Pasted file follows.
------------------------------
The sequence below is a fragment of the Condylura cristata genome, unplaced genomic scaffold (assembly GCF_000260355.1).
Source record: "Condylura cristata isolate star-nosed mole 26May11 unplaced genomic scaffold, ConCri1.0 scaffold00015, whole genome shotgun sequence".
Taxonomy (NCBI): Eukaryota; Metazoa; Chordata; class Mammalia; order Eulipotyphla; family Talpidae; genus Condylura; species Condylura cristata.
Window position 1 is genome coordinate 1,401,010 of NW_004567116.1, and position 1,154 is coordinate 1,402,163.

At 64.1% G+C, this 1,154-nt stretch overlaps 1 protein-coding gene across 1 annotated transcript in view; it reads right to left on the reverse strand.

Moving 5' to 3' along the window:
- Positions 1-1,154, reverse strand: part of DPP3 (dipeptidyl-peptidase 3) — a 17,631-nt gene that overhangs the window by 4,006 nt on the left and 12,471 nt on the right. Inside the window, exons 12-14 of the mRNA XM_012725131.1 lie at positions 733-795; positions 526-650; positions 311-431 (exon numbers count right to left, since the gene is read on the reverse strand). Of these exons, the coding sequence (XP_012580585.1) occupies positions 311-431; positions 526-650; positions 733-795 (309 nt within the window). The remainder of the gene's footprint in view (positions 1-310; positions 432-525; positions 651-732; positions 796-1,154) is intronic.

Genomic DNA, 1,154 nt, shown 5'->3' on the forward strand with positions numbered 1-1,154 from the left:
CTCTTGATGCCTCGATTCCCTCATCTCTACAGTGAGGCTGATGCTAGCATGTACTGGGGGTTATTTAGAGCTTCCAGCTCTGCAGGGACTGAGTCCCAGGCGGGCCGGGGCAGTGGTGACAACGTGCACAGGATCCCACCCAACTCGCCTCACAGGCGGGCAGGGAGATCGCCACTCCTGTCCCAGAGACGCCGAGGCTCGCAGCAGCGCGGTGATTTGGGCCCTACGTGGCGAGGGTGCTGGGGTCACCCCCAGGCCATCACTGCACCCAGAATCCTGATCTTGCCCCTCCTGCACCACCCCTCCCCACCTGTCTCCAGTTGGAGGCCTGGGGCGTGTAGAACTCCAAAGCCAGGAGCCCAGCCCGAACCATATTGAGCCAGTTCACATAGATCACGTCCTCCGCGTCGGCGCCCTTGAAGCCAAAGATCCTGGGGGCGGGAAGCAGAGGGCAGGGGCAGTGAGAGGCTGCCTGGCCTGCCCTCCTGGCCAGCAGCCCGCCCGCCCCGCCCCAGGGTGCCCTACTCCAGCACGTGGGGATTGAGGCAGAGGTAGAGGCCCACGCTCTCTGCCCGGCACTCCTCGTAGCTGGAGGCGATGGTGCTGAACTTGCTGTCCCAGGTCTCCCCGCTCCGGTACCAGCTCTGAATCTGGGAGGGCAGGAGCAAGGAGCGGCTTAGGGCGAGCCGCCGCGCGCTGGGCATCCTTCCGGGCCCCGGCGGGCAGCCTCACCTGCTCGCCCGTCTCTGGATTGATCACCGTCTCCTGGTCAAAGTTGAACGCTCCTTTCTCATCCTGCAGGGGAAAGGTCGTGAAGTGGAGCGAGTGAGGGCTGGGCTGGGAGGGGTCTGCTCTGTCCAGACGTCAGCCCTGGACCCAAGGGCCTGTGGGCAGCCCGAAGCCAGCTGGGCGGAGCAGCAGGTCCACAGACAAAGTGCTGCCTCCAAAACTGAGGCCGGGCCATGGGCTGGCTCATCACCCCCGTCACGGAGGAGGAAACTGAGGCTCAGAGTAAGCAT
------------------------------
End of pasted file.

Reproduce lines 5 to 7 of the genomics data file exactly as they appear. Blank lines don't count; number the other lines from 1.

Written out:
At 64.1% G+C, this 1,154-nt stretch overlaps 1 protein-coding gene across 1 annotated transcript in view; it reads right to left on the reverse strand.

Moving 5' to 3' along the window:
- Positions 1-1,154, reverse strand: part of DPP3 (dipeptidyl-peptidase 3) — a 17,631-nt gene that overhangs the window by 4,006 nt on the left and 12,471 nt on the right. Inside the window, exons 12-14 of the mRNA XM_012725131.1 lie at positions 733-795; positions 526-650; positions 311-431 (exon numbers count right to left, since the gene is read on the reverse strand). Of these exons, the coding sequence (XP_012580585.1) occupies positions 311-431; positions 526-650; positions 733-795 (309 nt within the window). The remainder of the gene's footprint in view (positions 1-310; positions 432-525; positions 651-732; positions 796-1,154) is intronic.